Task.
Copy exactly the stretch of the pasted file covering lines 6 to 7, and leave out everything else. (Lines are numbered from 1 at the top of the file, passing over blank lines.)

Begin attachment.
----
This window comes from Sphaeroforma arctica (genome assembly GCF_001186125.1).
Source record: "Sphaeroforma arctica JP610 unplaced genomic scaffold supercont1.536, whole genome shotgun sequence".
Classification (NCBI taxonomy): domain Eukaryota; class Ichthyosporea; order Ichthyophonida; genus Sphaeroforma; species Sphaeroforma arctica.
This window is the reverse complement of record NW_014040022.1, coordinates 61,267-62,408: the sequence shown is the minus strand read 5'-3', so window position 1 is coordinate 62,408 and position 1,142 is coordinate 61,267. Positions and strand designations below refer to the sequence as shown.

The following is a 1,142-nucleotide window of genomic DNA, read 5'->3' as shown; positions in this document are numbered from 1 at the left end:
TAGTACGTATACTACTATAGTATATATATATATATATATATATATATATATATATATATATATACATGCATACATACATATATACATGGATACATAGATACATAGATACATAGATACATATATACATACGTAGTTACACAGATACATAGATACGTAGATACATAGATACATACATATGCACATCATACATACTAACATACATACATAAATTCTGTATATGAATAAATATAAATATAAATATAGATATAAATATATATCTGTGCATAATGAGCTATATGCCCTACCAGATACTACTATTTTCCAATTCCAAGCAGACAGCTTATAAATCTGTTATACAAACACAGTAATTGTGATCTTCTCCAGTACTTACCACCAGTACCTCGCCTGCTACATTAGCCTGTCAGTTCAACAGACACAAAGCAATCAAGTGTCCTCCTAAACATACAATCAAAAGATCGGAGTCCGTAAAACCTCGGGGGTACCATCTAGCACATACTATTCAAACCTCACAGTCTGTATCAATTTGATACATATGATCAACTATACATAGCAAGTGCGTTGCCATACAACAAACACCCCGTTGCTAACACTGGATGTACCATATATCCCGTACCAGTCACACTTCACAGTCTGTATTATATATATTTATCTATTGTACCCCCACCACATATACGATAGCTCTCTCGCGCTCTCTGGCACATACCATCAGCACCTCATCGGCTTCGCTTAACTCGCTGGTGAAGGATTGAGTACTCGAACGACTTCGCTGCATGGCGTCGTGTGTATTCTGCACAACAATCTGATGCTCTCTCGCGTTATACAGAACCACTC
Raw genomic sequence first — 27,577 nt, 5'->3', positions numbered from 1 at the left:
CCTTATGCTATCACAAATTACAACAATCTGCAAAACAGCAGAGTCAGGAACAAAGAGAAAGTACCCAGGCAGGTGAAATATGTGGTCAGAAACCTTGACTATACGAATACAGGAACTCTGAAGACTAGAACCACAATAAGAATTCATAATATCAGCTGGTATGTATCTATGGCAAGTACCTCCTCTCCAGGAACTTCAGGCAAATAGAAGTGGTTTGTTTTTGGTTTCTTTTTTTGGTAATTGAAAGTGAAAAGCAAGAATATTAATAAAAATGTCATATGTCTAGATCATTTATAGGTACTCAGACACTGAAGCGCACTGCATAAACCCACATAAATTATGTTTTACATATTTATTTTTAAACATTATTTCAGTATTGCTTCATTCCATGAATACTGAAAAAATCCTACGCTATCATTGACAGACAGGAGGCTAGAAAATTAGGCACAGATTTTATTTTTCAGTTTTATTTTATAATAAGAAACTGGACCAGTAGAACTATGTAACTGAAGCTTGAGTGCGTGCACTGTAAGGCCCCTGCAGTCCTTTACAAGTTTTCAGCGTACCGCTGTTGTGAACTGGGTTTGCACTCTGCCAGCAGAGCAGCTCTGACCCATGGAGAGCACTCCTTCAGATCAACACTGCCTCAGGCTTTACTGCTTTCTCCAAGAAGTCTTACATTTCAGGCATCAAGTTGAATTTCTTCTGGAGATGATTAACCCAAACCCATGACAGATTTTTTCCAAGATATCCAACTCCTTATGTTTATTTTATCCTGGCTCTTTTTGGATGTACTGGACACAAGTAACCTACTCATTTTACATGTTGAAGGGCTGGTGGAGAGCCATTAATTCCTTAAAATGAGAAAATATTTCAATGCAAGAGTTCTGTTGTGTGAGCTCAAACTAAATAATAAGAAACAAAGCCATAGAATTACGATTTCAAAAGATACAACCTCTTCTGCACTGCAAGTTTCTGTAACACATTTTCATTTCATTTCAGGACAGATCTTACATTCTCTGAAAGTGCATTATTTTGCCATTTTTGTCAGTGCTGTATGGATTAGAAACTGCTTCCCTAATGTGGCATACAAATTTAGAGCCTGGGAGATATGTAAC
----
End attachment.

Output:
TAGTACGTATACTACTATAGTATATATATATATATATATATATATATATATATATATATATATACATGCATACATACATATATACATGGATACATAGATACATAGATACATAGATACATATATACATACGTAGTTACACAGATACATAGATACGTAGATACATAGATACATACATATGCACATCATACATACTAACATACATACATAAATTCTGTATATGAATAAATATAAATATAAATATAGATATAAATATATATCTGTGCATAATGAGCTATATGCCCTACCAGATACTACTATTTTCCAATTCCAAGCAGACAGCTTATAAATCTGTTATACAAACACAGTAATTGTGATCTTCTCCAGTACTTACCACCAGTACCTCGCCTGCTACATTAGCCTGTCAGTTCAACAGACACAAAGCAATCAAGTGTCCTCCTAAACATACAATCAAAAGATCGGAGTCCGTAAAACCTCGGGGGTACCATCTAGCACATACTATTCAAACCTCACAGTCTGTATCAATTTGATACATATGATCAACTATACATAGCAAGTGCGTTGCCATACAACAAACACCCCGTTGCTAACACTGGATGTACCATATATCCCGTACCAGTCACACTTCACAGTCTGTATTATATATATTTATCTATTGTACCCCCACCACATATACGATAGCTCTCTCGCGCTCTCTGGCACATACCATCAGCACCTCATCGGCTTCGCTTAACTCGCTGGTGAAGGATTGAGTACTCGAACGACTTCGCTGCATGGCGTCGTGTGTATTCTGCACAACAATCTGATGCTCTCTCGCGTTATACAGAACCACTC
Raw genomic sequence first — 27,577 nt, 5'->3', positions numbered from 1 at the left: